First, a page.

1. From your experience, what are the most common causes of arc events in industrial pumping systems?
A hazardous arc flash condition may arise from various causes, and often occurs during maintenance or troubleshooting. Ideally, work on an electrical system can be 100 percent safe only if that system is totally de-energized while work is being performed.
In many instances, such as in the process industries where facilities are required to operate continuously, a totally de-energized system may not always be possible. The electrical system may need to be energized, and the process may need to remain running while maintenance or troubleshooting tasks are performed. The steps involved in confirming that an electrical circuit is indeed de-energized may also put workers at risk.
Employees who work in the electrical inspection industry find that they may be exposed to shock and arc flash hazards while conducting the necessary inspections of electrical systems.
Other maintenance tasks are performed at times when the facility or its processes are not fully operational. Although the power system is energized, some of the contributing motor loads may be shut down. Therefore, during maintenance operations, when the propensity for arc flash conditions is high, the available fault current may be significantly lower than the calculated maximum. In many cases, lower fault currents can result in higher arc flash energy, since the overcurrent protective device may not clear the fault as quickly.
2. What steps can I take to evaluate arc flash risk in my facilities?
The most important first step is to complete an arc flash hazard analysis. During this facility evaluation, power systems engineers perform a short circuit, selective coordination and arc flash hazard analysis that quantifies the release of thermal energy associated with a potential arc flash event. They will then describe safety recommendations to protect workers and equipment based on the analysis.
The results of the arc flash calculations are based on the calculated values of fault current magnitudes found in the short circuit study and the associated clearing times of overcurrent protection devices as determined by the coordination study.
The purpose of this analysis is to determine the incident energy (measured in calories/centimeter-squared) potentially present during an arc flash event. The magnitude of the incident energy is calculated on the basis of the available fault current, the clearing time of associated system protection and the physical parameters of the system location. Associated with this calculation is the determination of a working distance within which the incident energy level does not exceed 1.2 cal/cm2. Appropriate personal protective equipment (PPE) should be used when working on or near energized equipment above the 1.2 cal/cm2 threshold.
The results of the working distance and incident energy calculations should be displayed in labels on equipment enclosures to inform and direct facility personnel with respect to the potential arc flash hazard and appropriate PPE.
3. What are the important arc flash standards to know?
A number of established guidelines for arc flash prevention are intended to help prevent injury and equipment damage. The overall goal of the arc flash hazard analysis performed by power systems engineers is to help facilities meet or exceed these standards.
National Fire Protection Association (NFPA) 70E-2018 requires facility personnel to wear PPE when performing various tasks in locations susceptible to potential arc flash hazards. For instance, if the arc flash hazard analysis determines that the incident energy at a given electrical panel is 6.8 cals/cm2, then the worker might wear an 8.0 cals/cm2 suit before performing energized work. The heat energy hazard is addressed by the PPE.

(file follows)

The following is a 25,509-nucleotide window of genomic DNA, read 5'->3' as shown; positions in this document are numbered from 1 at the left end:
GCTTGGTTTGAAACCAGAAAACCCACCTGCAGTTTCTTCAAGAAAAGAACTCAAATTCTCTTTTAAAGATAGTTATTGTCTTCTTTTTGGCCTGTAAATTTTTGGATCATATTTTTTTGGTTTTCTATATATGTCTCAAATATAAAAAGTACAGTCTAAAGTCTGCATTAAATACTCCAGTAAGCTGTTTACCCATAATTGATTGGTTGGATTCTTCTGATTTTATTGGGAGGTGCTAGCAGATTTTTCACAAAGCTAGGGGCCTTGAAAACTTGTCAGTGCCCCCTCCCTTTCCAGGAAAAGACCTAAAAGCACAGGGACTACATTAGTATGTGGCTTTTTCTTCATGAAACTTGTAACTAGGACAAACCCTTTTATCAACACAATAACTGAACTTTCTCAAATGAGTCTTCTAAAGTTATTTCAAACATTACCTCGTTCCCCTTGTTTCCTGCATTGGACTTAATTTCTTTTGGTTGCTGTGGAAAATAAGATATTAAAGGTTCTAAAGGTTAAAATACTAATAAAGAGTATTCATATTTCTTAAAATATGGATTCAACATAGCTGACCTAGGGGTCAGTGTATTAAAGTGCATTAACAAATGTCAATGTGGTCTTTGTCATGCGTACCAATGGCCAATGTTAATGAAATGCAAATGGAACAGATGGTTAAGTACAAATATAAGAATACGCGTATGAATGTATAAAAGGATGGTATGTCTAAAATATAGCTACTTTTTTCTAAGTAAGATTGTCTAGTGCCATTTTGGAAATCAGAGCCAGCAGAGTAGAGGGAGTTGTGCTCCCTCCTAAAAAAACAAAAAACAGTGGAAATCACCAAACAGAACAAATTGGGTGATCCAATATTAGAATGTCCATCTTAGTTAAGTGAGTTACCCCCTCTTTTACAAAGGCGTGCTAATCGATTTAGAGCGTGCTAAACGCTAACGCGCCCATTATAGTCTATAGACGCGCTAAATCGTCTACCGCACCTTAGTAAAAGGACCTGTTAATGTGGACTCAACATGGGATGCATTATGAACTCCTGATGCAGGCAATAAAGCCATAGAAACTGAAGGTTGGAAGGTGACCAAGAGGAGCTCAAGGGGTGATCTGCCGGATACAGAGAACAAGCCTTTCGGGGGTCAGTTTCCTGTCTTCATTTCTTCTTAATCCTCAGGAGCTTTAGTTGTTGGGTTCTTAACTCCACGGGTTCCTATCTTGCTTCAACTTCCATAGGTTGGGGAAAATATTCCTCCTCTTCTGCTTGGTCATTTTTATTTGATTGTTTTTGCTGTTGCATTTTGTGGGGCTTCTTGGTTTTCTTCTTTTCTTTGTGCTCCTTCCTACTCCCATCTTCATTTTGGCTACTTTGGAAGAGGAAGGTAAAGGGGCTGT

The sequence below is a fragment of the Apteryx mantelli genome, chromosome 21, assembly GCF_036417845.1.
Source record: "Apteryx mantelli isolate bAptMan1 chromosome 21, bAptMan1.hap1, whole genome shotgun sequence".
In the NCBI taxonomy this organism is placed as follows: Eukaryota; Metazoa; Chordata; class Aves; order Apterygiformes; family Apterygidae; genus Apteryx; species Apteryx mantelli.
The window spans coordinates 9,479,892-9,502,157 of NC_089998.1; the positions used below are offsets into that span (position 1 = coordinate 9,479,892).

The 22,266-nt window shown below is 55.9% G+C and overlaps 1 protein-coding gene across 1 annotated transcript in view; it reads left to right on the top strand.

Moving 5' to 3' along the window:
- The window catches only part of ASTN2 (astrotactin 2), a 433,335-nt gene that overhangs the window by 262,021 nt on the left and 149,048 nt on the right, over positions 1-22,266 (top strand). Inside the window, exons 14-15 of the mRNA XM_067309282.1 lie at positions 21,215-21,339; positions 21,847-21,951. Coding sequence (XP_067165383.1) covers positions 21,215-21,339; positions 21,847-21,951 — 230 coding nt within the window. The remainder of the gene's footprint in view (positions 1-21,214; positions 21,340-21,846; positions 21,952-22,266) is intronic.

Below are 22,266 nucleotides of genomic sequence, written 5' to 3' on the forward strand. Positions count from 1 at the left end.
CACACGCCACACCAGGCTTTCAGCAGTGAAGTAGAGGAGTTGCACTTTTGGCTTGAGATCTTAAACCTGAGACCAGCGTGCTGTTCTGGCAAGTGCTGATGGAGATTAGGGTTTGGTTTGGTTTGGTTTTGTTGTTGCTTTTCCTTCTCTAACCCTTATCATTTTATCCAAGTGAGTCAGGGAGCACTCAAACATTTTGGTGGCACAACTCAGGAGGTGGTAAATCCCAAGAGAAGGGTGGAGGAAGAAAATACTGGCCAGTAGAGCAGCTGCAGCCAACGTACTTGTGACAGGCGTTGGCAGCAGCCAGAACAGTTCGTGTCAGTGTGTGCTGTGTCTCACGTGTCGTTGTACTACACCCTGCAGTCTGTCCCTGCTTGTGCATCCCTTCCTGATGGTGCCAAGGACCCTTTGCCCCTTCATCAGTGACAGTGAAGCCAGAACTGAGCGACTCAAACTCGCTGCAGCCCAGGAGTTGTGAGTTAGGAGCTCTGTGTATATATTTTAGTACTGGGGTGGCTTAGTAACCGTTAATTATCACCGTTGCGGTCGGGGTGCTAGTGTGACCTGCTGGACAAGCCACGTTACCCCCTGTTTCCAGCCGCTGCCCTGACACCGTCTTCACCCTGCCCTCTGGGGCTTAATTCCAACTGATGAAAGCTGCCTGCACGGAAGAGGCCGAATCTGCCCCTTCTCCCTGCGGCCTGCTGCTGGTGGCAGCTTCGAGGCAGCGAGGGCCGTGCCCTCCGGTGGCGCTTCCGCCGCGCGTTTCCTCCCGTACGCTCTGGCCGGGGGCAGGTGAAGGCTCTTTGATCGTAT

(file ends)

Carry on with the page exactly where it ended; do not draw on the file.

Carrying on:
The NFPA 70E also addresses the risk of injury, both in terms of likelihood and severity. The risk is work task based. For instance, operating a circuit breaker from behind a closed door would pose a lower risk than using a test instrument to measure voltage at a circuit breaker’s terminals with the door open.
In 2002, the Institute of Electrical and Electronics Engineers (IEEE) reported the results of extensive testing during arc flash events and created a model that is used to calculate incident energy based on electrical system parameters. IEEE Standard 1584-2002 describes the test procedures and provides a calculator that develops an accurate means of determining a safe arc flash boundary, working distance and incident energy level. The basis for this method is experimental data recorded from simulated arcs corresponding to bolted, three-phase fault currents measured at the terminals of an experimental enclosure.
IEEE Standard C37.20.7-2017 is a guide for testing switchgear rated up to 52 kilovolts (kV) for internal arcing faults. Equipment tested to IEEE Std. C37.20.7 is engineered to safeguard against the impact of abnormal internal pressure or arc flash, as long as all doors and access areas are closed and appropriately secured.
4. I’ve seen the term “arc resistant” used when discussing motor control centers, drives and switchgear. What does it mean?
Arc resistant switchgear protects operating and maintenance personnel from dangerous arcing faults by redirecting or channeling the arc energy out of the top of the switchgear. This equipment will also incorporate sealed joints, top-mounted pressure relief vents, reinforced hinges or latches and “through-the-door racking” to minimize exposure to harmful gases and significantly reduce the risk of injury to facility personnel in the event of an arc flash event.
IEEE C37.20.7 defines switchgear arc resistance in two basic categories:
- Type 1—switchgear with arc resistant designs or features at the freely accessible front of the equipment only
- Type 2—switchgear with arc resistant designs or features at the freely accessible exterior (front, back and sides) of the equipment only
A suffix may be added to either of these two types to further define the type of protection provided:
- Suffix A is the base rating. It indicates the equipment has met the requirements of the Type assigned with no additional performance features.
- Suffix B is applicable to any type of equipment containing a compartment designated as low-voltage control or instrumentation. The suffix B designation indicates the equipment meets the requirements of Type 1 or Type 2 testing for that design with the indicated control compartment door or cover open.